Connect with top gaming leaders in Los Angeles at GamesBeat Summit 2023 this May 22-23. Register here.
One of Satoru Iwata’s best-known quotes captures why gamers across the world are mourning the death of Nintendo’s president.
“On my business card, I am a corporate president. In my mind, I am a game developer. But in my heart, I am a gamer.”
Given during his keynote speech at Game Developer Conference 2005, it best encapsulates what the video game industry meant to Iwata and who he was. Unlike the three Nintendo presidents before him, Iwata put games first and business second. He was the only one out of the four of them to be an actual game designer. In the 13 years as Nintendo’s fourth president, Iwata experienced blissful highs and significant lows.
Though Nintendo isn’t doing as well these days, Iwata still managed to steer the company in the right direction on many occasions, even before his tenure as Nintendo’s CEO. Iwata was able to run a tight financial ship while still putting a heavy emphasis on the games themselves. He established a close rapport with Nintendo fans and his colleagues.
GamesBeat Summit 2023
Join the GamesBeat community in Los Angeles this May 22-23. You’ll hear from the brightest minds within the gaming industry to share their updates on the latest developments.
Before Iwata was president
One of Iwata’s earlier achievements was his successful tenure at HAL Laboratory, a prolific second-party studio for Nintendo. The developer is known for its Kirby games, Super Smash Bros., and the Mother series. Iwata became the company’s software coordinator in 1983, and he worked on games such as Balloon Fight, NES Open Tournament Golf, and even Earthbound. Iwata is also responsible for Kirby, HAL’s little cordial pink mascot. Though Masahiro Sakurai created the character, it was Iwata’s decision to greenlight the pink blob’s first game, Kirby Dream Land. Without Iwata’s desire to introduce Kirby to the masses, Sakurai might have never been able to bring his creation to life.
Beyond that, Iwata assisted in the founding of Creatures Inc., a first-party Nintendo studio that made Earthbound. Iwata also contributed in the development of Pokémon Gold and Silver, which was released for the Game Boy Color in 1999, alongside programming on Pokémon Stadium for the Nintendo 64. Iwata actually read Pokémon Red and Green’s original code, reworking it for the N64.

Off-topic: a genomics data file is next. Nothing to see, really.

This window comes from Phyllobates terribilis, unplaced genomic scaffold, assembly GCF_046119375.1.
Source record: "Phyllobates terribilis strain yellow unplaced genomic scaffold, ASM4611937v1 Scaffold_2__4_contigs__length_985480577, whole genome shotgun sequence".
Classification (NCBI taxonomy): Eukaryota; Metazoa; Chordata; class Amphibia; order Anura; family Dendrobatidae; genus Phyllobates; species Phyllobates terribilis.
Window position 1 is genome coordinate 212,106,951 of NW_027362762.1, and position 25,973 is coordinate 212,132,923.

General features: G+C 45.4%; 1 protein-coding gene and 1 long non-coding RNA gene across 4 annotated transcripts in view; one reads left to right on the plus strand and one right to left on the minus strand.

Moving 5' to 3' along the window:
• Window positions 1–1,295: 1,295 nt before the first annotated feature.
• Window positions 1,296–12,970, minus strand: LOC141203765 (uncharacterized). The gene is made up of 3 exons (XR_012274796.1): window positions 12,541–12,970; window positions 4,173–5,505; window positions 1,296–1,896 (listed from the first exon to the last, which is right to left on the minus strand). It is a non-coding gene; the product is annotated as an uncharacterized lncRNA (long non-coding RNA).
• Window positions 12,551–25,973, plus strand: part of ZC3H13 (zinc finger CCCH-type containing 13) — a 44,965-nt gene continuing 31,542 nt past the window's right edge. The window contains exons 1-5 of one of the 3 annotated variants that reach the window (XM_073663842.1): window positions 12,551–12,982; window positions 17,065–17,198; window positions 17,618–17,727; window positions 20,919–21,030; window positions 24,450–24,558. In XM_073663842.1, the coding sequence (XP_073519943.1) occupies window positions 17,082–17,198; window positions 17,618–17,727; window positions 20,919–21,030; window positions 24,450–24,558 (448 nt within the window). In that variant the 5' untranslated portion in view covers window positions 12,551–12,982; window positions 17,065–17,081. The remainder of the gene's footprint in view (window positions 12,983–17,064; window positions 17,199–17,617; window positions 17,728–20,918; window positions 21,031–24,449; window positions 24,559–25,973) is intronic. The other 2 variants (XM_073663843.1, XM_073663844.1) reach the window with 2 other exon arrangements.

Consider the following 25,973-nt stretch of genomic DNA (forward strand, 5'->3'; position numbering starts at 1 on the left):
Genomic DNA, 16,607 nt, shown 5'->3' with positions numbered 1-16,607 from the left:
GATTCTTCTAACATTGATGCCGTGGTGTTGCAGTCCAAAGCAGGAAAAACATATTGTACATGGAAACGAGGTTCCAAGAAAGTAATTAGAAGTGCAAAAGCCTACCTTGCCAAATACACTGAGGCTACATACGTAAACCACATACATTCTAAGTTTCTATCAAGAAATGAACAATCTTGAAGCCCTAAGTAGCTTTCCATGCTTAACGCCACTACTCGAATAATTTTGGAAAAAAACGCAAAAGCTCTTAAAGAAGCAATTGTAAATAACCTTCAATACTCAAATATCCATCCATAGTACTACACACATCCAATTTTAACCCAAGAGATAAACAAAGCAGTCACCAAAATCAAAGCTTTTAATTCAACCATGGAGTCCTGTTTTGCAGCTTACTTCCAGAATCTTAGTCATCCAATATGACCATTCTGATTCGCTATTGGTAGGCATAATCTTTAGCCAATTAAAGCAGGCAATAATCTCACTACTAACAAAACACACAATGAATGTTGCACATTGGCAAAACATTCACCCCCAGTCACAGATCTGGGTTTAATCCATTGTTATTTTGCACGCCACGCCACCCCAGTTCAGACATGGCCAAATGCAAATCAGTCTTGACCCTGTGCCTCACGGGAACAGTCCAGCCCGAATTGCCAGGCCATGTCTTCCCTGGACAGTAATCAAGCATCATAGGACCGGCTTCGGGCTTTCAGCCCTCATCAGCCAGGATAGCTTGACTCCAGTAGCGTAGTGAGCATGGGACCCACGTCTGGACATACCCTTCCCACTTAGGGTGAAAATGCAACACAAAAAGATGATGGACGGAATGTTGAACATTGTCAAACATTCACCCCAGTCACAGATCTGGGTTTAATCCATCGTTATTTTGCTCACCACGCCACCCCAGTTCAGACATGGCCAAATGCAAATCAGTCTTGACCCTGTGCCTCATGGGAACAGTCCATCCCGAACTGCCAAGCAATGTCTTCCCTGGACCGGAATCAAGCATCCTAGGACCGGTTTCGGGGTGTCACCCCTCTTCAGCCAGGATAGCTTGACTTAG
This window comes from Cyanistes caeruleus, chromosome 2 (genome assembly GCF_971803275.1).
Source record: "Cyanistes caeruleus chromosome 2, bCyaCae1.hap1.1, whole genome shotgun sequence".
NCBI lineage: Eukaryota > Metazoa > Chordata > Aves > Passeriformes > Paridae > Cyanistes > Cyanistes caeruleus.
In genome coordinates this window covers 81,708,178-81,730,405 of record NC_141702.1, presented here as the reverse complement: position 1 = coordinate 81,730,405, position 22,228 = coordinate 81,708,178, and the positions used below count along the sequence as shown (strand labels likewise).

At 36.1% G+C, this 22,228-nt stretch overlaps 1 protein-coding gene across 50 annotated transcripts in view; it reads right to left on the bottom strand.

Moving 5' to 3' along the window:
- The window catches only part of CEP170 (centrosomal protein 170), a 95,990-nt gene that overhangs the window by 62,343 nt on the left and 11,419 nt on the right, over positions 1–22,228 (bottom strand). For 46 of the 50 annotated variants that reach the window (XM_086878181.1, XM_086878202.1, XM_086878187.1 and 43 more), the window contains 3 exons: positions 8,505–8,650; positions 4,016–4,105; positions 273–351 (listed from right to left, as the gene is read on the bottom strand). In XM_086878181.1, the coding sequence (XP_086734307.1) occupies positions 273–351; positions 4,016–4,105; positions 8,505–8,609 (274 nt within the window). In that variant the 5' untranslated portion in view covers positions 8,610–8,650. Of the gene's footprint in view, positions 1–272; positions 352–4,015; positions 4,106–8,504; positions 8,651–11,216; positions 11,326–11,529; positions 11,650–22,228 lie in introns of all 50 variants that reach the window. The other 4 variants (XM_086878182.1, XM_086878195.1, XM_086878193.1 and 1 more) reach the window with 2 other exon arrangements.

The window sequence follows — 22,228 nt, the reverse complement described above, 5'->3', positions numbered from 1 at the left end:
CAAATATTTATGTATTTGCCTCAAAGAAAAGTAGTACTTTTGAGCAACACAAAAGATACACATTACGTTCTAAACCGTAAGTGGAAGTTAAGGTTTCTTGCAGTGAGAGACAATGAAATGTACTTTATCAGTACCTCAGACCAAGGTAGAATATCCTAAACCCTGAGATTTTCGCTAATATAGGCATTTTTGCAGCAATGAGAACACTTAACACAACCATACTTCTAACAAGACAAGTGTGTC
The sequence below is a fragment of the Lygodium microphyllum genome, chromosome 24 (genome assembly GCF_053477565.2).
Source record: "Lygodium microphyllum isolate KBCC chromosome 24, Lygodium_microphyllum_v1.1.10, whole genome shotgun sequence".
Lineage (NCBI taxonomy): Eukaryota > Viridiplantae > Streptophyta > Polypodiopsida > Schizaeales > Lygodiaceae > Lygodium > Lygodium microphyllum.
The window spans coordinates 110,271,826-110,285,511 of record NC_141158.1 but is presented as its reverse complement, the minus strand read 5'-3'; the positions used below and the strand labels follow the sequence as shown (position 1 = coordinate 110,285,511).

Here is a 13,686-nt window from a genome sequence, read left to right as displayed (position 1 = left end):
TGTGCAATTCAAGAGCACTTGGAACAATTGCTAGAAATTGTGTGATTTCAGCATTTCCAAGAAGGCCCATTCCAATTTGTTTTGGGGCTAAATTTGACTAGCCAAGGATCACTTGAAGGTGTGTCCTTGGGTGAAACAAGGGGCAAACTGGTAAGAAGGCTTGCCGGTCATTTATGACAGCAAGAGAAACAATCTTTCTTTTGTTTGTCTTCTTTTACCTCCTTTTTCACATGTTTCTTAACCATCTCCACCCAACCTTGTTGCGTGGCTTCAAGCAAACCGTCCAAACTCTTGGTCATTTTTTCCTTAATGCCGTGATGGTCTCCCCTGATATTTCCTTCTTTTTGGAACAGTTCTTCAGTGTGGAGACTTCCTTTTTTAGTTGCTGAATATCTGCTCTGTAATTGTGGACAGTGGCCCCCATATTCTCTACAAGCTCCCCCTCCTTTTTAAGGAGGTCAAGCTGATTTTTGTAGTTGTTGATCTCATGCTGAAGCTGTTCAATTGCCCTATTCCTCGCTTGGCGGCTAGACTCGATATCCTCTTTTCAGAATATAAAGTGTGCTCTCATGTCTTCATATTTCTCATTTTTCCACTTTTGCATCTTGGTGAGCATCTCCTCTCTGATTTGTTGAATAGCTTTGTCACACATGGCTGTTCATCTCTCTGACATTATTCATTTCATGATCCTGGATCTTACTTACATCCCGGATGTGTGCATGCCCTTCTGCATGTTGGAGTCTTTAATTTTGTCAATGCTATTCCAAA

Iwata’s direct involvement in game development slowed down once HAL was on the brink of bankruptcy in the early 1990s. He was promoted as the company’s president in 1992 and managed to turn the studio around, saving it from collapse. This is where Iwata’s business acumen and leadership skills flourished, and this caught the attention of then-Nintendo president Hiroshi Yamauchi and other top executives. Without Iwata, some of HAL’s top games, like Mother 3 and Super Smash Bros., wouldn’t have existed, as both were developed under Iwata’s leadership.
Finally, after nearly 20 years working at HAL — first as a programmer and then as president — Nintendo decided to officially hire him. His first job there was as the head of the Corporate Planning Division at NCL. In the two years he held the position, one of his most notable accomplishments is the way he managed the launch of the GameCube home console in 2001 — he achieved a staggering 41 percent profit increase for Nintendo during that year.
But Iwata had a desire to refocus the company’s attention toward making games that were easier to get into for people, but were still a joy to play and contained that high quality that Nintendo games are known for. Kirby Dream Land, and the Kirby series as a whole, are good examples of this. His vision helped Nintendo bring in a lot more money than it would’ve during the GameCube’s launch.